EU-funded EUR 450,000 program for a large-scale monitoring of how the Georgian media outlets will be covering October parliamentary elections, as well presidential elections later next year, was announced on April 25.
The project, implemented by the UN Development Programme (UNDP) with its local partners, aims at creating “transparent, objective and balanced media environment” in Georgia, EU and UNDP representatives said at a presentation in Tbilisi.
The project is built on an experience of a similar media monitoring, which was also funded by EU and implemented by UNDP, ahead of the 2010 local self-governance elections.
At the time main news bulletins and selected talk shows on three largest nationwide broadcasters - public broadcaster's First Channel; Rustavi 2 TV and Imedi TV and three Tbilisi-based stations, whose area of coverage is limited mainly with the capital city, Kavkasia TV; Maestro TV and Real TV, were monitored.
Apart of quantitative survey on how much of their airtime TV stations were dedicating to Tbilisi mayoral candidates and their respective parties, the 2010 project was also providing qualitative monitoring about "tone of coverage" of candidates by the media outlets.
The scope of the new project will be much broader and this time it will involve dozens of media sources, including TV and radio stations, as well as print and online publications.
Four local organizations have been hired for the monitoring purposes: Caucasus Research Resource Center (CRRC) will be in charge of monitoring of TV stations; Internews Georgia will be monitoring radio stations; International Society for Fair Elections and Democracy (ISFED) – the print media and Georgian Institute of Public Affairs (GIPA) – web-based news sources.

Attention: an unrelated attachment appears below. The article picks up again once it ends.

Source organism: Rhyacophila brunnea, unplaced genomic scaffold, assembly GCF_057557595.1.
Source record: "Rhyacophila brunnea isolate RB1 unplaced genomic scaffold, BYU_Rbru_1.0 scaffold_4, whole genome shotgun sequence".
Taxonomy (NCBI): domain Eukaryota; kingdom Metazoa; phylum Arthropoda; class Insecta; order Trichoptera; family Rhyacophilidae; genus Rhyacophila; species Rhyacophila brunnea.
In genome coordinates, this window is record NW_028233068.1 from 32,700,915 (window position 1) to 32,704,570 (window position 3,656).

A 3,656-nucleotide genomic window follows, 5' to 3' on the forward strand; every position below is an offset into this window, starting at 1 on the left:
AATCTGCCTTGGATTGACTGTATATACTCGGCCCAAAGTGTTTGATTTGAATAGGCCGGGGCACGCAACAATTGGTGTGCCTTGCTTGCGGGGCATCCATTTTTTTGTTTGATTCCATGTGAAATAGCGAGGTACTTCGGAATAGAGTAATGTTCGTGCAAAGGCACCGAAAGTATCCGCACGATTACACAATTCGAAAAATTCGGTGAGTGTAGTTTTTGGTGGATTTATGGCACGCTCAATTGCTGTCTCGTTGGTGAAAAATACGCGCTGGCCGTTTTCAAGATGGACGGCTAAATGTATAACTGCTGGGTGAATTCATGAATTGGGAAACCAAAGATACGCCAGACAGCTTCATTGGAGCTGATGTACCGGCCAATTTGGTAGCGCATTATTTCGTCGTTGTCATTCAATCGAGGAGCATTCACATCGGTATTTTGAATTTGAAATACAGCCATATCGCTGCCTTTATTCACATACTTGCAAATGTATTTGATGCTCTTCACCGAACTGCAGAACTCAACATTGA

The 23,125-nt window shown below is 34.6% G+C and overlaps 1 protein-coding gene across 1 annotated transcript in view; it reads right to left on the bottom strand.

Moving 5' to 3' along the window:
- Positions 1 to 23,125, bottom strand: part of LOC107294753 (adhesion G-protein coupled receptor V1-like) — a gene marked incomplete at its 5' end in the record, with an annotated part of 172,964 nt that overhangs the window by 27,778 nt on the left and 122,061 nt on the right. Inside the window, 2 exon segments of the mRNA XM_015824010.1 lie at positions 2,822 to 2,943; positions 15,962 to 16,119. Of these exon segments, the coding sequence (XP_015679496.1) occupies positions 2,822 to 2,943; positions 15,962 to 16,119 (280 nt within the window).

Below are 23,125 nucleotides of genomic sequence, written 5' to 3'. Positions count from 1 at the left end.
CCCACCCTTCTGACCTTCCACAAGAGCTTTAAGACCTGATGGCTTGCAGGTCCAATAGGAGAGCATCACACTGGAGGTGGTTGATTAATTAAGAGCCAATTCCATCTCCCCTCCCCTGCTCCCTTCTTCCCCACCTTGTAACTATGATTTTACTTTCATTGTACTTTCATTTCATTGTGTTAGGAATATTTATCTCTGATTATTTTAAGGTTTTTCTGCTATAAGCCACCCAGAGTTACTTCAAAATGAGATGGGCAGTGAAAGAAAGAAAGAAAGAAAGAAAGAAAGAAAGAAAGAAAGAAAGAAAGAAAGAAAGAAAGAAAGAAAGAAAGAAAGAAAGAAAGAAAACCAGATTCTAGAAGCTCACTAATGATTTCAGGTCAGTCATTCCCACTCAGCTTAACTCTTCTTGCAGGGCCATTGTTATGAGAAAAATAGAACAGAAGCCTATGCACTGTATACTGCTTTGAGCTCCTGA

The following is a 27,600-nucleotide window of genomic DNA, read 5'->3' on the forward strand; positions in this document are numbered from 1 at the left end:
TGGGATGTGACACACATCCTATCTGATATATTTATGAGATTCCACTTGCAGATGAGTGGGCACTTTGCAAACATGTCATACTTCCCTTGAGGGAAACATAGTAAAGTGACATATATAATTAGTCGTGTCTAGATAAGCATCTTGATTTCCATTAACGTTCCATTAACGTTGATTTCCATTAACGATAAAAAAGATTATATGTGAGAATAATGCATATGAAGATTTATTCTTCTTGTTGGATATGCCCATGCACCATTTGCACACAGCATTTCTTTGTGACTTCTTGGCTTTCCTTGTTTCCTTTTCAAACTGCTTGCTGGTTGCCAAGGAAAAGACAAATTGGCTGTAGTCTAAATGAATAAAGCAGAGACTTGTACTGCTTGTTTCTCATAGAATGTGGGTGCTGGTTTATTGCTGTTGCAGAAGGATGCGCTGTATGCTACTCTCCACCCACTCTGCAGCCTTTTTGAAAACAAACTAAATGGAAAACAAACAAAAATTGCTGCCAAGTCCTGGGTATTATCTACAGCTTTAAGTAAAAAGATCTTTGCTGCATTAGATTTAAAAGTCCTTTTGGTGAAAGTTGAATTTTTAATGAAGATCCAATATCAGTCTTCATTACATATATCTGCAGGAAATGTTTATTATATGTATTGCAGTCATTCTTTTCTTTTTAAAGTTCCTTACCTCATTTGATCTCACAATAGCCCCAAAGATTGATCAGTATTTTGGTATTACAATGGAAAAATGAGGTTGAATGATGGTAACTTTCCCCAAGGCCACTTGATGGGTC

The results of the media monitoring will be discussed in a weekly television talk-show, Media Monitor, that will be aired by the Georgian Public Broadcaster (GPB) on Mondays, starting from June 11.
“Media monitoring enhances the links between the media and society, and helps the public make informed decisions,” Jamie McGoldrick, UNDP Resident Representative in Georgia said on April 25. “If media can shape a society, then credible and unbiased monitoring can shape the media.”
“The European Union will continue to assist the efforts of the civil society in Georgia to monitor and analyze the media and inform the public about its performance. It is important to make it clear what the democratic standards are and to assure that they are met; the more the better. Fair monitoring can create grounds for the general acceptance of both – the rules and the results,” Philip Dimitrov, Head of the EU Delegation to Georgia, said.